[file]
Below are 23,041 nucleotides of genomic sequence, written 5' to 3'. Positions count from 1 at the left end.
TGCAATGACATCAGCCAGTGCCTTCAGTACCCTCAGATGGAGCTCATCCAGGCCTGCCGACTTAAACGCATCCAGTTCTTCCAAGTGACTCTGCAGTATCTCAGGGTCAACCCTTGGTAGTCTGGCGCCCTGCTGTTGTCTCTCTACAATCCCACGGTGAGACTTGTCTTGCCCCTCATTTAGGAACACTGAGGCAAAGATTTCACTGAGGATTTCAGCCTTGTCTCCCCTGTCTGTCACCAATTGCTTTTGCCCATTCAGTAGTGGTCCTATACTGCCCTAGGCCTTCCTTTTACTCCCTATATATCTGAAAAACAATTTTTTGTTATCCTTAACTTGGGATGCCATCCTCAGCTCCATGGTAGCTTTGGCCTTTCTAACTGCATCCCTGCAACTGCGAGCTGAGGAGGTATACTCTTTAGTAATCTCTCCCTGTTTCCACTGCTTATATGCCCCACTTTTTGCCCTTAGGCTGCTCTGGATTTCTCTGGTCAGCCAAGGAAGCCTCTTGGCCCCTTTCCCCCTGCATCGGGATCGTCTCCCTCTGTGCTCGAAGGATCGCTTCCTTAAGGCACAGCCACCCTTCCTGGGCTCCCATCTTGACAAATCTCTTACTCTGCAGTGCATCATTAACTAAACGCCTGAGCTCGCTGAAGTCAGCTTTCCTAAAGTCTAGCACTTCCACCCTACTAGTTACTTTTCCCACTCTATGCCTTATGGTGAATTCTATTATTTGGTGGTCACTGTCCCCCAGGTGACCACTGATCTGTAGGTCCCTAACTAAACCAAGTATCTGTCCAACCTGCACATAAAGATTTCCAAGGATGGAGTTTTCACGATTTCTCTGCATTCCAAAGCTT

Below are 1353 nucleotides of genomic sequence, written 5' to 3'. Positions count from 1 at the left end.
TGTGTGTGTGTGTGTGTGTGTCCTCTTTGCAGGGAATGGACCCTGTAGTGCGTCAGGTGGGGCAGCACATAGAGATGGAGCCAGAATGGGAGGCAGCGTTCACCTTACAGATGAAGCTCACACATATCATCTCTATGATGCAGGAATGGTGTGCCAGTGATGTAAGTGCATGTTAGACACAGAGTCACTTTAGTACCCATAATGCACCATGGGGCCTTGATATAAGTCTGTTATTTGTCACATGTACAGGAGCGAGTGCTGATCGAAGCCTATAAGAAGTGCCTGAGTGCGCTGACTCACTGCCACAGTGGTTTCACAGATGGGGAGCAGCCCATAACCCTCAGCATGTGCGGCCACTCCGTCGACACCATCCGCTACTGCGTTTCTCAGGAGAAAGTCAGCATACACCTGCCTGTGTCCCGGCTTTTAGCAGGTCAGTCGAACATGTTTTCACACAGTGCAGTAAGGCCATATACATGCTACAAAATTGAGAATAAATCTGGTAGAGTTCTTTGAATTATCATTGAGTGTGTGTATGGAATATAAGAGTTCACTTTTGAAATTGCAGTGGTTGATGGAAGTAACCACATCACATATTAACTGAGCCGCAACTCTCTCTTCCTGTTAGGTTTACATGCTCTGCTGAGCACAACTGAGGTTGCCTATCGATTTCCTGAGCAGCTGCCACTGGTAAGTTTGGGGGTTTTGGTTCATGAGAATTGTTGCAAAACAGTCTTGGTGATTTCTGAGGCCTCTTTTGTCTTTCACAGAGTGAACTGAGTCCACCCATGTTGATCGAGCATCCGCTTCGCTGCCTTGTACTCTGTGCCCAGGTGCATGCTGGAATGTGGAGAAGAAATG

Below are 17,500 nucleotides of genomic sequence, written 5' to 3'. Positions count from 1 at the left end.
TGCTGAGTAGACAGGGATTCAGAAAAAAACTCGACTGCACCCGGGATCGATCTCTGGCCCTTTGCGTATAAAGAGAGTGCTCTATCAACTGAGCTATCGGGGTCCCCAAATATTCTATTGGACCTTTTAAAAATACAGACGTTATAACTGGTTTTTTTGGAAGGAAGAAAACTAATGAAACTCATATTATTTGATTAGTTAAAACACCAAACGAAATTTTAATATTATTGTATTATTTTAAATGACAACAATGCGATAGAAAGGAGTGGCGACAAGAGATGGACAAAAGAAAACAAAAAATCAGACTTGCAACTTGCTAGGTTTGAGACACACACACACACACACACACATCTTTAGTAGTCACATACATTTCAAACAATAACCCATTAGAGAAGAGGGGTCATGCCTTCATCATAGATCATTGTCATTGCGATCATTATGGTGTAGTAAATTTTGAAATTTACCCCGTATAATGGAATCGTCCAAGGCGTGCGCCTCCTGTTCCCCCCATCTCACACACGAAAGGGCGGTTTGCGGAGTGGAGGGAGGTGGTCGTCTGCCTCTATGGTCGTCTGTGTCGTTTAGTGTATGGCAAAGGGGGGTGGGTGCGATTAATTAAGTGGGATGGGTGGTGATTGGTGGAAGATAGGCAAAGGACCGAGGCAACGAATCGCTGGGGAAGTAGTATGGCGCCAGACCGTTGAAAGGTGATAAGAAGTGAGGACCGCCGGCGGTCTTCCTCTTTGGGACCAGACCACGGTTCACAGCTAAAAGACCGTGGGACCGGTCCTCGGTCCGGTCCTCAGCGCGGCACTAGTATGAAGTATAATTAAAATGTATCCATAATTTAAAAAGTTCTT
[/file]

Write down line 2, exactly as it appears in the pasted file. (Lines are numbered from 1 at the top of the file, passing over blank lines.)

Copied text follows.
TGCAATGACATCAGCCAGTGCCTTCAGTACCCTCAGATGGAGCTCATCCAGGCCTGCCGACTTAAACGCATCCAGTTCTTCCAAGTGACTCTGCAGTATCTCAGGGTCAACCCTTGGTAGTCTGGCGCCCTGCTGTTGTCTCTCTACAATCCCACGGTGAGACTTGTCTTGCCCCTCATTTAGGAACACTGAGGCAAAGATTTCACTGAGGATTTCAGCCTTGTCTCCCCTGTCTGTCACCAATTGCTTTTGCCCATTCAGTAGTGGTCCTATACTGCCCTAGGCCTTCCTTTTACTCCCTATATATCTGAAAAACAATTTTTTGTTATCCTTAACTTGGGATGCCATCCTCAGCTCCATGGTAGCTTTGGCCTTTCTAACTGCATCCCTGCAACTGCGAGCTGAGGAGGTATACTCTTTAGTAATCTCTCCCTGTTTCCACTGCTTATATGCCCCACTTTTTGCCCTTAGGCTGCTCTGGATTTCTCTGGTCAGCCAAGGAAGCCTCTTGGCCCCTTTCCCCCTGCATCGGGATCGTCTCCCTCTGTGCTCGAAGGATCGCTTCCTTAAGGCACAGCCACCCTTCCTGGGCTCCCATCTTGACAAATCTCTTACTCTGCAGTGCATCATTAACTAAACGCCTGAGCTCGCTGAAGTCAGCTTTCCTAAAGTCTAGCACTTCCACCCTACTAGTTACTTTTCCCACTCTATGCCTTATGGTGAATTCTATTATTTGGTGGTCACTGTCCCCCAGGTGACCACTGATCTGTAGGTCCCTAACTAAACCAAGTATCTGTCCAACCTGCACATAAAGATTTCCAAGGATGGAGTTTTCACGATTTCTCTGCATTCCAAAGCTT